Moose in Colorado and the San Juans
Where to see moose? There’s no guarantee of moose sightings in the San Juans. However, between Silverton and the ghost town of Animas Forks, a wonderful area of beaver ponds teaming with trout, many species of ducks, beavers, a moose might be seen somewhere along a forest road in the early morning and evening. In these hours moose forage for food, might even be playing in the water or crossing the Animas River heading up into the San Juan Mountains. Rarely visitors see big bull moose battling for dominance. Rare moose sightings have been reported in South Mineral Creek, just west of Silverton. From late-August to mid-October, moose (as well as deer and elk) are in mating season. Visitors looking for moose are recommended to keep a safe distance and not to bring along dogs. Moose view dogs as wolves and go after them. No one wants to be run over by a 1,200-pound moose.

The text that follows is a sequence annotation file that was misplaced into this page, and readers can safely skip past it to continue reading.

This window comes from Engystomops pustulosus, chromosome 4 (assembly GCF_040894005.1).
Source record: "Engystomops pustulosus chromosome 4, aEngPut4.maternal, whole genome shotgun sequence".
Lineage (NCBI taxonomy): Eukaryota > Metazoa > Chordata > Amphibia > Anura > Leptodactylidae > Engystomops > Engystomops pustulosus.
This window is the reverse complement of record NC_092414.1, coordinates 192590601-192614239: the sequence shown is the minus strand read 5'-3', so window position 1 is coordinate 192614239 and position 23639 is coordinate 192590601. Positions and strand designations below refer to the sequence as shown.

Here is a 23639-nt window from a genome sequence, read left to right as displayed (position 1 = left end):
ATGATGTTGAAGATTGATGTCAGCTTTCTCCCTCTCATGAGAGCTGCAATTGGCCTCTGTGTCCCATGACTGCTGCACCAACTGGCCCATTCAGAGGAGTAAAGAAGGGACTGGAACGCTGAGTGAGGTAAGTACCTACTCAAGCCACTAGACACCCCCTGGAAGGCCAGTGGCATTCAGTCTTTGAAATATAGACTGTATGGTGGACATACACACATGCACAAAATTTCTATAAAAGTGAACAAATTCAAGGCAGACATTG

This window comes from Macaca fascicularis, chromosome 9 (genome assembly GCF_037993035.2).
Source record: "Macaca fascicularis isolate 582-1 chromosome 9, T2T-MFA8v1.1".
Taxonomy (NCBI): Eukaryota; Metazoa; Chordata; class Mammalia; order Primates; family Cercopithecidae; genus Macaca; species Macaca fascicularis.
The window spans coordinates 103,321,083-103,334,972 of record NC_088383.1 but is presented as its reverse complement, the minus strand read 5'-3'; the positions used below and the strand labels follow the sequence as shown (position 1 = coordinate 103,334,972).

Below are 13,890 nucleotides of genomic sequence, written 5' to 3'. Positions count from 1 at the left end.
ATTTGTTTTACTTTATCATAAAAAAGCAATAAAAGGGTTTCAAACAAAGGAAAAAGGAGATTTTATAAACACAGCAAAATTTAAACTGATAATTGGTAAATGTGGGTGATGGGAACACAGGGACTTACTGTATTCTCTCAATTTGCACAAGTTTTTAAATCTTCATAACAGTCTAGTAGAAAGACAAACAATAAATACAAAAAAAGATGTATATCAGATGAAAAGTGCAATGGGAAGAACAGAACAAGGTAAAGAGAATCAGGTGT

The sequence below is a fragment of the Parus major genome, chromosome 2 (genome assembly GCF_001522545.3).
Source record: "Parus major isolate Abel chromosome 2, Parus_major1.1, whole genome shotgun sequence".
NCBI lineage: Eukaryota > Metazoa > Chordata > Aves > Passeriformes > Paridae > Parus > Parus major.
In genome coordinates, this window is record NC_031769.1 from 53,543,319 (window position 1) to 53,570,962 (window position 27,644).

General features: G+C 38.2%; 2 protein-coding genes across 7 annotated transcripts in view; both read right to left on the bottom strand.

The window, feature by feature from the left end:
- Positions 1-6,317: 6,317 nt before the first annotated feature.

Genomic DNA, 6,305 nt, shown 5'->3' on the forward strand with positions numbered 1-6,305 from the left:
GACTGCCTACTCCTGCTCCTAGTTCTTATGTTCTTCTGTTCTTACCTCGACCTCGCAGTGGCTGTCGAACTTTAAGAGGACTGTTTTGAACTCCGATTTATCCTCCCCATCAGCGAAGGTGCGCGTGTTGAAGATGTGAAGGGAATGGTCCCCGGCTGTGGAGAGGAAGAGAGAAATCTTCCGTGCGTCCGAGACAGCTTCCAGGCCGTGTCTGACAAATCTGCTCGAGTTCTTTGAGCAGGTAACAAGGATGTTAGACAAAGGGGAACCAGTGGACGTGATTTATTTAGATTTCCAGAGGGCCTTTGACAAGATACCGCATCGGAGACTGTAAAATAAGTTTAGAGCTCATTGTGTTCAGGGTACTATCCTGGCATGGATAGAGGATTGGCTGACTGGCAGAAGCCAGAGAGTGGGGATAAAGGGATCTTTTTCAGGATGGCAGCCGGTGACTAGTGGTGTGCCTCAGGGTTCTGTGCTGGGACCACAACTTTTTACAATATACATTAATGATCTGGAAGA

In winter “ungulates” (large mammals with hooves) in the San Juans tend to hang out at lower elevations where there’s less snowpack and they can forage on grasses. In addition to sightings by tourists engaged in wildlife viewing, thanks to their reintroduction decades ago, moose provide an abundance of big game hunting opportunities in Colorado. Tens of thousands of hunters try to kill moose each year. Moose enthusiasts will be happy to know that hunters only manage to kill between 200 and 300 a year. Colorado’s moose population numbers close to 4000, three times the number just 15 years ago.